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Mary Neal and the Suffragettes Who Saved Morris Dancing (Hardback)

P&S History > British History Women of History

By Kathryn Atherton
Imprint: Pen & Sword History
Series: Trailblazing Women
Pages: 224
Illustrations: 16 mono illustrations
ISBN: 9781399061506
Published: 30th January 2024

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At the beginning of the 20th century Morris dancing had all but died out in much of England. It was militant suffragettes and slum girls who kick-started the revival that returned the forgotten dances of the countryside to towns and villages across the nation. As a result of their commitment to preserve and pass on the dances, the Morris survived as a living tradition that is still performed to this day. And the impetus to do so came from the women’s aspiration to change society for the better, the same impetus that drove them to militant action and to prison.

The Morris revival and the militant suffrage movement were inextricably linked. The leader of the dance revival, Mary Neal, was a life-long radical campaigner for the rights of women and children. With her friend Emmeline Pethick she ran the Esperance Girls’ Club in one of London’s most deprived areas. She and Emmeline both sat on the national committee of Mrs Pankhurst’s militant Women’s Social and Political Union, the most notorious of the groups campaigning for the vote for women.

The women’s embrace of traditional dance was rooted in Mary’s aspirations for equality and her commitment to social and political reform. The beginning of the dance revival and the launch of the militant suffragette campaign in London coincided almost exactly. Launched by a rather forlorn band of rebels, the WSPU grew into a movement capable of inspiring loyalty and loathing in equal measure. The Morris revival developed from an entertainment in a club for impoverished girls into a nationwide initiative. Mary and Emmeline’s associates in the dance revival ranged from young girls who worked in the militant campaign’s offices to hunger-striking daughters of the aristocracy.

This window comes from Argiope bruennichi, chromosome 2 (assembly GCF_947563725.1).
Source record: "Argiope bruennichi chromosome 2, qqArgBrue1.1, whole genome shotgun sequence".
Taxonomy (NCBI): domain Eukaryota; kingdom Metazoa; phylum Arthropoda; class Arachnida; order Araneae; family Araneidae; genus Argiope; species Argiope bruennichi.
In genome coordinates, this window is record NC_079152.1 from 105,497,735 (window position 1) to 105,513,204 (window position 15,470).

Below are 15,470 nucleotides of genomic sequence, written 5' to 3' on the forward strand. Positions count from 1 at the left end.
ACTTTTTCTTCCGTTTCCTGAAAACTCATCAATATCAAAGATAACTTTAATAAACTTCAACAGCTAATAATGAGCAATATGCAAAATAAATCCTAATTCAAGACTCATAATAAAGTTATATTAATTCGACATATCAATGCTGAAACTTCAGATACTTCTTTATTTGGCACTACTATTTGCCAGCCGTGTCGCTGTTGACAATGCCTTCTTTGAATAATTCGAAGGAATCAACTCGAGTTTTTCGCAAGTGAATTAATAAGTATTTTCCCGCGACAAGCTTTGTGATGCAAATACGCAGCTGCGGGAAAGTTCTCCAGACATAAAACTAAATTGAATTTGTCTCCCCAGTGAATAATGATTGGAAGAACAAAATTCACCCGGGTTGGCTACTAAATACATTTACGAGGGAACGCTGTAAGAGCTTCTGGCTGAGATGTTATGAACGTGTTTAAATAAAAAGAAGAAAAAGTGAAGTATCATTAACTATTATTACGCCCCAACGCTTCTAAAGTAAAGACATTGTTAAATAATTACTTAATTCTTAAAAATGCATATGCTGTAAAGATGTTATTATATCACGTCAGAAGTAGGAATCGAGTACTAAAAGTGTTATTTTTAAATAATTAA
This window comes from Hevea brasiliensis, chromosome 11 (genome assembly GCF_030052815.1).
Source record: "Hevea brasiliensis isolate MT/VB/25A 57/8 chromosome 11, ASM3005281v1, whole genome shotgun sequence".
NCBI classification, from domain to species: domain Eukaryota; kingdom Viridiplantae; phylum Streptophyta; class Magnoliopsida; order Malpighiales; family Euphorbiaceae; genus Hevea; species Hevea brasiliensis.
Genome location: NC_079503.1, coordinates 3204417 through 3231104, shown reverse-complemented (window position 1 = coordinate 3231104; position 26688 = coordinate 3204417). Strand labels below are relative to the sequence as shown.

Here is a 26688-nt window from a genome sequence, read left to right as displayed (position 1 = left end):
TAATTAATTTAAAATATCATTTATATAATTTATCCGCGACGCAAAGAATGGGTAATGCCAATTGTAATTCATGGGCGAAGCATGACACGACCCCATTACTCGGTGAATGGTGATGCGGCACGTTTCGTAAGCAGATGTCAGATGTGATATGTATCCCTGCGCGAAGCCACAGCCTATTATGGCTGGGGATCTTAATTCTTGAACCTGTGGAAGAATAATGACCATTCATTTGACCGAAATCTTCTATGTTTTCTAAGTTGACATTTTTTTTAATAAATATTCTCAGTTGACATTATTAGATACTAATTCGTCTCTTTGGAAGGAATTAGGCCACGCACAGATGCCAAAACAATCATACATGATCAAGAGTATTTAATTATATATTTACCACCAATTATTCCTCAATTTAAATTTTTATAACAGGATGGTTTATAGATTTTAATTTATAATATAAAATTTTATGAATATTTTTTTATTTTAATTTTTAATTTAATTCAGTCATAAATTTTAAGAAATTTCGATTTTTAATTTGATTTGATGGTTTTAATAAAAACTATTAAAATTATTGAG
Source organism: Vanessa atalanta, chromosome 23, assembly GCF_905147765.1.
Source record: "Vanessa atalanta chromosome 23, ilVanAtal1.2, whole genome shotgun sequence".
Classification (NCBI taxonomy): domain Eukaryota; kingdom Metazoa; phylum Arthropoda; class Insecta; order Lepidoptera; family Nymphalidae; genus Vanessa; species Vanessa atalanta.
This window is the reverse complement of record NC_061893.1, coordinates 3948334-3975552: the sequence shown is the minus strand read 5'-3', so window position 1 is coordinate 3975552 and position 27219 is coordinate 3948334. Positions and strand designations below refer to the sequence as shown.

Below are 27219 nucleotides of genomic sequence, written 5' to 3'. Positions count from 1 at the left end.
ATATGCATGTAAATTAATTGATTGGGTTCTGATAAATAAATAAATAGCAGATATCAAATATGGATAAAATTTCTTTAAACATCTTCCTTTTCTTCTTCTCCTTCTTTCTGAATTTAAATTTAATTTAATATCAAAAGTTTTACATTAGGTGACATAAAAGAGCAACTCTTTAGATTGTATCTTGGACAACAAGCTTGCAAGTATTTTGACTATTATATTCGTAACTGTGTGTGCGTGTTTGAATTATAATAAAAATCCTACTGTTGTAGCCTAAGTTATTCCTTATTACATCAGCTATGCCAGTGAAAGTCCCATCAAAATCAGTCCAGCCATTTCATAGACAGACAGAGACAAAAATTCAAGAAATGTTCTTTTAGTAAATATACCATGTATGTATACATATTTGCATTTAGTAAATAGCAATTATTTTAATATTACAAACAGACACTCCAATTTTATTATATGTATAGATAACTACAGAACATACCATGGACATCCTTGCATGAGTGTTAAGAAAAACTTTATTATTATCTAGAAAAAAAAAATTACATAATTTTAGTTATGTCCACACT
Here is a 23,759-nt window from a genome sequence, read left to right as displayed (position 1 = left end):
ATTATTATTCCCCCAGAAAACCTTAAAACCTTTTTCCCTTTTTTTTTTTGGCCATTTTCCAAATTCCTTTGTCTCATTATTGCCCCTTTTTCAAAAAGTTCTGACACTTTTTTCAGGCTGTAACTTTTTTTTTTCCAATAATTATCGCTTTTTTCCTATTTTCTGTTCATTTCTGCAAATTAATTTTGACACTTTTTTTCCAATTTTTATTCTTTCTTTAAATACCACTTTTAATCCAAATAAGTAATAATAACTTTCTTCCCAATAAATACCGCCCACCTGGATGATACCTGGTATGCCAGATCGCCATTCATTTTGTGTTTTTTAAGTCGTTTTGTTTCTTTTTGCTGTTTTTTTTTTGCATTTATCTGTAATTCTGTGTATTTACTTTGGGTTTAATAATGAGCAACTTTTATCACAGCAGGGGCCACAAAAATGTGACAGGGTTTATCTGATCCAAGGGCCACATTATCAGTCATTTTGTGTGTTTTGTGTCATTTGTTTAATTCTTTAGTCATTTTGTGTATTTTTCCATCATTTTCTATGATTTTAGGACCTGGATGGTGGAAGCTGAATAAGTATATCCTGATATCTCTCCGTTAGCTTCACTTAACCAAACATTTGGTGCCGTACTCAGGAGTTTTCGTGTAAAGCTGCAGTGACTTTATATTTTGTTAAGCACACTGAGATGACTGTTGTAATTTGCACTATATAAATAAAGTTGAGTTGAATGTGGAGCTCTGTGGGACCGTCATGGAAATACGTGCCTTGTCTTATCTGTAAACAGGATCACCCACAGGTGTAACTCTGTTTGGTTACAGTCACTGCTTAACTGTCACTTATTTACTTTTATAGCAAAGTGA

Mary and Emmeline provided the leadership and commitment that enabled two radical movements to flourish in the early years of the 20th century, but both found themselves marginalised after policy disagreements – with the folklorist Cecil Sharp and Mrs Pankhurst respectively - led to devastating splits in their respective organisations. Both then found themselves misrepresented and written out of the histories of movements which might never have got off the ground without them. Only in recent decades have women begun to reclaim their place in the Morris dance movement, the very existence of which is a legacy of the militant campaign for the vote.

A fascinatingly unique take on women’s history and suffrage movements, Atherton brings several names into this book to give readers a greater understanding of this aspect of cultural preservation and women’s history. Atherton’s use of historical documentation, quotes, and case studies makes this larger history feel smaller and more personal to readers, yet she also includes some fascinating lines of historical inquiry and analysis for more experienced historians. This latest women’s history book with an emphasis on suffrage is a great example of the intersectionality and multiple agendas of women’s organizations, particularly in this early twentieth century period, and readers are sure to enjoy Atherton’s work.

NetGalley, Lily Amidon

As featured in The Daily Express

Peter Sheridan, The Daily Express

This book shows that even heroes have feet of clay. And as for Mrs Pankhurst, praised for decades as the woman who enabled votes for women – well, read this book! It's a very well-researched book. Although it’s a dense mass of facts, it never gets too bogged down. There was no point where I felt reading it was becoming a chore. It does a great job of adjusting our perspective and reminding us of Jeremy Thorpe’s verdict upon Harold Macmillan’s brutal Cabinet reshuffle of 1962, “Greater love hath no man than this, that he lay down his friends for his life.”

NetGalley, Colin Edwards

This is a very well-researched and interesting history. I didn't know much about Mary Neal, so it was fascinating to read about how she was linked with other suffragettes that I did know about. It also dispelled my mistaken belief that morris dancing was only for men!

NetGalley, Melanie Knight

Rating: 5 out of 5 stars

I enjoyed getting to know Mary Neal and the rest of the people in this point in history. It was well-researched and written perfectly. I enjoyed the way Kathryn Atherton wrote this and thought the history element worked overall.

NetGalley, Kathryn McLeer

Rating: 5 out of 5 stars